Michigan HPRA race pictures June 23rd

Michigan Human Powered Vehicle Rally and HPRA Race pictures
held June 23rd & 24th, 2001
Race Report                 John Folts' race report

The first race was the unfaired 1 hour TT. Paul John, racing for the Challenge team on his Challenge Jester  trailed Sean Costin at a safe distance until the last 10 minutes of the race, then took off and won the race.  
Charlie Ollinger on his new LWB ultra low lacer, built by his Dad Thom. On this weekend, Charlie was beating up on the adults... 
Bill Lozowski races his Challenge Tai Fun.  
Dan Glatch on the Missile MkII, which was built by Len Brunkalla. Dan chose to race this time without the bug eyed "Piranha" fairing. The small rear wheel allows the bike to fit into the fairing.
Dave Johnson races the over the shoulder steel framed bike originally constructed for the Blood Sweat & Gears Streamliner. The bike was built by Rick Wianecke and Ed Gin.
David Caskie on his M5 low racer. David is a bike mechanic at Fools Crow Cycles, and brought a bunch of neat bikes with him to show and sell. 
Mike Leger races his M5 sans tailbox. Mike placed 2nd overall for the weekend.
Sean Costin sails around a corner on his Sam Whittingham built, front suspended, on the fly seat angle adjustable quasi low racer.
The start of the Faired class 1 hour TT. 
Warren Beauchamp takes a corner in the 'Cuda streamliner, followed by Jeff & Jane Hunn on their tandem, and Rich Myers riding MuleE2
Sharie Brick, in her newly painted pink Micro-Moby races along side Frank Lindley. John Simon in the red Moby prepared to pass them.
Jeff and Jane Hunn, on their Double Vision take a corner in the "short" race on Sunday.
This "practical" streamliner, fashioned after a fighter jet, participated in the practical vehicle competition. 
Jun Nogami (in stars and stripes) contemplates his partially faired Challenge Tai Fun, prior to attempting the 12 hour race.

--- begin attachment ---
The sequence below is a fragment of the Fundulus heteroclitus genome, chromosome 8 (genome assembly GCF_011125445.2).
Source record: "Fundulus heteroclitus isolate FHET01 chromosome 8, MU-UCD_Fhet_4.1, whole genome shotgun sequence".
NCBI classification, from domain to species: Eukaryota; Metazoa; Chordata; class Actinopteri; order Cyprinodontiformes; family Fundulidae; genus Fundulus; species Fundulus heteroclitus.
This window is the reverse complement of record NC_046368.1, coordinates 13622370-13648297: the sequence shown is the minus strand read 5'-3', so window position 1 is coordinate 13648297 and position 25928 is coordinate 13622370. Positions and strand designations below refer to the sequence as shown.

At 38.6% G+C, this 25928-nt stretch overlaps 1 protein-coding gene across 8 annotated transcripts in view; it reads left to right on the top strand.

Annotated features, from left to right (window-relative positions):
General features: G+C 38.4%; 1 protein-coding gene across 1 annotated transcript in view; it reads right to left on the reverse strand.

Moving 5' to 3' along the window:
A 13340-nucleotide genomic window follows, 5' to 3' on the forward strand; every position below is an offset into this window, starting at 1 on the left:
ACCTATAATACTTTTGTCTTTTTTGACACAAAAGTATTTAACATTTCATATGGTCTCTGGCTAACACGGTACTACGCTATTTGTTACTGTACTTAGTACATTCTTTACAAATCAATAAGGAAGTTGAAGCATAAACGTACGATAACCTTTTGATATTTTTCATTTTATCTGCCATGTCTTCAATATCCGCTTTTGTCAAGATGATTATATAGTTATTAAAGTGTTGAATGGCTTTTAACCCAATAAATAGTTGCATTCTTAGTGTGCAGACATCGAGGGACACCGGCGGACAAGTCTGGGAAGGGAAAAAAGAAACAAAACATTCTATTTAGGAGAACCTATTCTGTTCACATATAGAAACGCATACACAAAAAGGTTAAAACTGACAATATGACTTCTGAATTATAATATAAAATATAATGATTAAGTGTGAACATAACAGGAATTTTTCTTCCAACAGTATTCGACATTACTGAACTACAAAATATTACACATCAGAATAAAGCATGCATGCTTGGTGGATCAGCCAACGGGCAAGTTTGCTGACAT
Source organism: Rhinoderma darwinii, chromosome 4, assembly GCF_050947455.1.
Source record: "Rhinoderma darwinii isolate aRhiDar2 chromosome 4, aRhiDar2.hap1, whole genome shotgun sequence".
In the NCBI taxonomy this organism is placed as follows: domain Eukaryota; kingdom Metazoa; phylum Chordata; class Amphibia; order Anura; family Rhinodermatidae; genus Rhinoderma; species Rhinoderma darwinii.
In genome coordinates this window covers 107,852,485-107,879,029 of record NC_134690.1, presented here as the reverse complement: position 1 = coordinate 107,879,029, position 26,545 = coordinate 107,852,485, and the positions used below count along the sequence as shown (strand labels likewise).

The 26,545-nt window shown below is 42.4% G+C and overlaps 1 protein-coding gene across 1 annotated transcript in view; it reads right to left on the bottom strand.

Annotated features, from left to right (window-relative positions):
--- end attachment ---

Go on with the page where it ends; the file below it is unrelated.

Sean Costin, in the Coslinger special,  prepares to ride around the Waterford track, navigating by camera alone.
Sean found that a camera works great for a smooth road at 68MPH, but doesn't work as well when it's bouncing around on the rough and twisty Waterford racetrack. Sean is thinking about mounting a canopy in the top of the bike for his head to make it more practical to race at HPRA events.
Kevin Berls with his newly painted streamliner. this compact streamliner is very nicely finished, and fast, considering it's dimensional constraints. 
Here's Kevin's streamliner with the top up. Notice the spring loaded scissor jack that holds the top open. This allows him to start off, stop or ride slowly with the top up, and then close it easily. The top also tilts forward for ingress/egress.
Since the last races at Indy, Ray Brick painted both the outside and the inside of his wife Sharie's Micro-Moby streamliner in a pastel pink. Sharie added the window frillies... 
Rich Sadler's foam bodied home built gets more aero devices added every time I see it. They must work though, as he is riding faster too.


The racing finished, Jeff Potter gives the thumbs up after packing up the venerable WISIL Missile streamliner. 

Race Report

Last weekend was the Michigan Human Powered Vehicle Association HPV races and practical vehicle competition at the 1.4 mile Waterford Sportsman's Park race track. It's a very "technical" track, with twisties and a (relatively) big hill.